We love a good rebranding. It’s a great way to brush off the dust, turn the page, tell a new story, and create some real excitement for your staff and your audiences.
Except when it isn’t.
What makes a rebrand effort go bust? It might not be the new direction, design, or messaging that prevents you from sticking the landing. You may have taken all the right steps and really nailed it on those fronts. The problem might be all around you, lurking there before — and long after — the creative work is done.
The devil is in the (budget) details
Your team may start the rebranding process by assessing just how bad your old brand is — be it a gut-wrenching or satisfying task — and then, internally or with a creative agency, identify a new creative direction. This is typically a highly strategic and collaborative process. And it’s a gratifying one, to finally launch a new logo, messaging strategy, and visual look that you’re really proud of.
But hold on. Before that process even starts, you need to do some math. Yes, the boring stuff. You must add up the total cost of replacing the existing physical infrastructure of your brand: those places out in the world where your brand identity currently lives. It may seem obvious, but beyond your stationery, e-signatures and website, there may be a long list of items you’re not thinking of that will need an update, such as:
- Building signage
- Other outdoor signage
- Indoor signage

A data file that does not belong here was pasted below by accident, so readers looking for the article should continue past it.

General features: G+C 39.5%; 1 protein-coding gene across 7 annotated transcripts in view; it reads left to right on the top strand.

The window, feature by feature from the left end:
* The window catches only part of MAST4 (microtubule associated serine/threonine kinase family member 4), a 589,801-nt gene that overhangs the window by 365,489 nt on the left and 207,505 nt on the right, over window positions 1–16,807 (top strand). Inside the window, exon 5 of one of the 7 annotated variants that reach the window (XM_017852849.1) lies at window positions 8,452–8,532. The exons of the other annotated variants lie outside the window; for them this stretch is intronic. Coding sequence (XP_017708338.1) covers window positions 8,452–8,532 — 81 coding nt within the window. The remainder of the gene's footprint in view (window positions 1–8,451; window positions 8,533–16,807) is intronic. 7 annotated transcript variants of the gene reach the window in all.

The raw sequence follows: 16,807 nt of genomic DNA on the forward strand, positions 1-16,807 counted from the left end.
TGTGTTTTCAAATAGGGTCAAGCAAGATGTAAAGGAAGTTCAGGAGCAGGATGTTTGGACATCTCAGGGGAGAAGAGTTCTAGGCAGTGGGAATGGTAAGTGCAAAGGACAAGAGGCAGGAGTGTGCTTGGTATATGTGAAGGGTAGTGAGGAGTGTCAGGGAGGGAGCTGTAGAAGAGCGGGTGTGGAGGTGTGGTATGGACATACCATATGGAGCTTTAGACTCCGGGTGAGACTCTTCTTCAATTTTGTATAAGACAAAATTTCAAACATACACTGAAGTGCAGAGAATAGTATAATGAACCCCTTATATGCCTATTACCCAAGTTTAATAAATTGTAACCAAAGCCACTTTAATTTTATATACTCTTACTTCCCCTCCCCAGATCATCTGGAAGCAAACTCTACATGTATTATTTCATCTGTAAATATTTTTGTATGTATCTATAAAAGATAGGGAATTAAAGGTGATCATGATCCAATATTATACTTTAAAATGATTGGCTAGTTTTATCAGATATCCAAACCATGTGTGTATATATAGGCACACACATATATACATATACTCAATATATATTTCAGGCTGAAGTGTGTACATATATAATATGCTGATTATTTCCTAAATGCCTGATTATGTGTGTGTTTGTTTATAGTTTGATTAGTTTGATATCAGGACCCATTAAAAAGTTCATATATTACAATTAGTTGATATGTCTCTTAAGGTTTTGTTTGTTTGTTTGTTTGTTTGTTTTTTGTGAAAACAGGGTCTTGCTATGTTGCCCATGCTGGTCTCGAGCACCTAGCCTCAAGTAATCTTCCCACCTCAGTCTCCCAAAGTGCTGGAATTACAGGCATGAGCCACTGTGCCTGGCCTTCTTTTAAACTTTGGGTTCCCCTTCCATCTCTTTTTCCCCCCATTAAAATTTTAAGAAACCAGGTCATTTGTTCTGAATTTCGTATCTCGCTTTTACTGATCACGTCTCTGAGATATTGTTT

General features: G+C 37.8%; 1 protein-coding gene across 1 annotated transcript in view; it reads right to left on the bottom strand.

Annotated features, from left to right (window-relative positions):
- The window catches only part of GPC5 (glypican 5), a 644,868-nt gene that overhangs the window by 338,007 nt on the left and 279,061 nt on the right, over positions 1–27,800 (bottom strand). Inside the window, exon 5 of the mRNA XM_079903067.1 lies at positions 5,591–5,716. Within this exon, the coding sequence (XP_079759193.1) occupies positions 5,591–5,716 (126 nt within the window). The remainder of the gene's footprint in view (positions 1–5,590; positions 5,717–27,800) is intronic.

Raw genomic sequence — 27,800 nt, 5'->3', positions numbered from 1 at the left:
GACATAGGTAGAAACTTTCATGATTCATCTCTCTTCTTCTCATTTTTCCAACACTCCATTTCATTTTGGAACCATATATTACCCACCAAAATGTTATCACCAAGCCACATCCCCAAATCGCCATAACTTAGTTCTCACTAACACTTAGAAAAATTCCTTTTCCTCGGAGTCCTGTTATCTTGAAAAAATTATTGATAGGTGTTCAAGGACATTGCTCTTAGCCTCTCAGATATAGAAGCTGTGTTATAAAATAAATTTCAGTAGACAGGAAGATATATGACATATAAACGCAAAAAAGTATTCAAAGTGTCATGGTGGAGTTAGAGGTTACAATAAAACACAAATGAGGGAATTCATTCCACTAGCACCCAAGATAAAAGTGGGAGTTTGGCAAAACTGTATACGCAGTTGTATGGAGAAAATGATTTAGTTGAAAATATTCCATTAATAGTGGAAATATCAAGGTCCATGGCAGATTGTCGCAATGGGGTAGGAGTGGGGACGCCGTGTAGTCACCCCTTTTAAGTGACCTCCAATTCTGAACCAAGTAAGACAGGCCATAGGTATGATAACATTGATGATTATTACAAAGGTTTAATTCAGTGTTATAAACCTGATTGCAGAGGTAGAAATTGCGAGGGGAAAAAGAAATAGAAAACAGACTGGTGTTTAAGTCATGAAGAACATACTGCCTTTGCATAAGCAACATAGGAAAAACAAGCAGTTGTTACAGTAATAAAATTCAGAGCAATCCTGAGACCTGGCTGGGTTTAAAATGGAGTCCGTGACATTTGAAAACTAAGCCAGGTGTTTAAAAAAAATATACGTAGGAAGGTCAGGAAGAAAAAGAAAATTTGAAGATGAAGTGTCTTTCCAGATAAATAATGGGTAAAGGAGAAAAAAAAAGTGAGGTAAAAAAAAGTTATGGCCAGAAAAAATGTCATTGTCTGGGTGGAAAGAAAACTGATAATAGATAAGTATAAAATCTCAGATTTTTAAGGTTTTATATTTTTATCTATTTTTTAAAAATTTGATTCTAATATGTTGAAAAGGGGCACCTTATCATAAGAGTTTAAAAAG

- Vehicle signage/wrap
- Sales collateral
- Event/tradeshow materials
- Promotional items
- Display advertising
- Co-branded marketing
- Sponsorship materials
Those can really add up. Without knowing the realistic costs of your brand launch, you may not have the budget, or the buy-in from top management, to replace all of your infrastructure within an ideal timeframe. You’ll find yourself launching a fresh new brand while the old logo hangs around for years like a bad smell. And if your brand launch includes a new name, you can guarantee confusion, dilution, and a dip in credibility the longer you let both brands live together in the same environment.
Successful rebranding needs planning
The best course of action is to make a thorough budget and realistic timeline for your rebrand rollout. If your launch plan is not a one-time splash but more of a fade in/fade out process, keep it contained to a reasonably short timeframe, such as six months or less. Then stick to it.
If your organization can’t stomach the costs of replacing all your brand infrastructure, delay the brand launch until the total investment is possible. A successful rollout may be worth the wait.
So, before you jump into the fun stuff, start with some eyes-wide-open planning. You’ll find that your brand launch will be a much more successful one.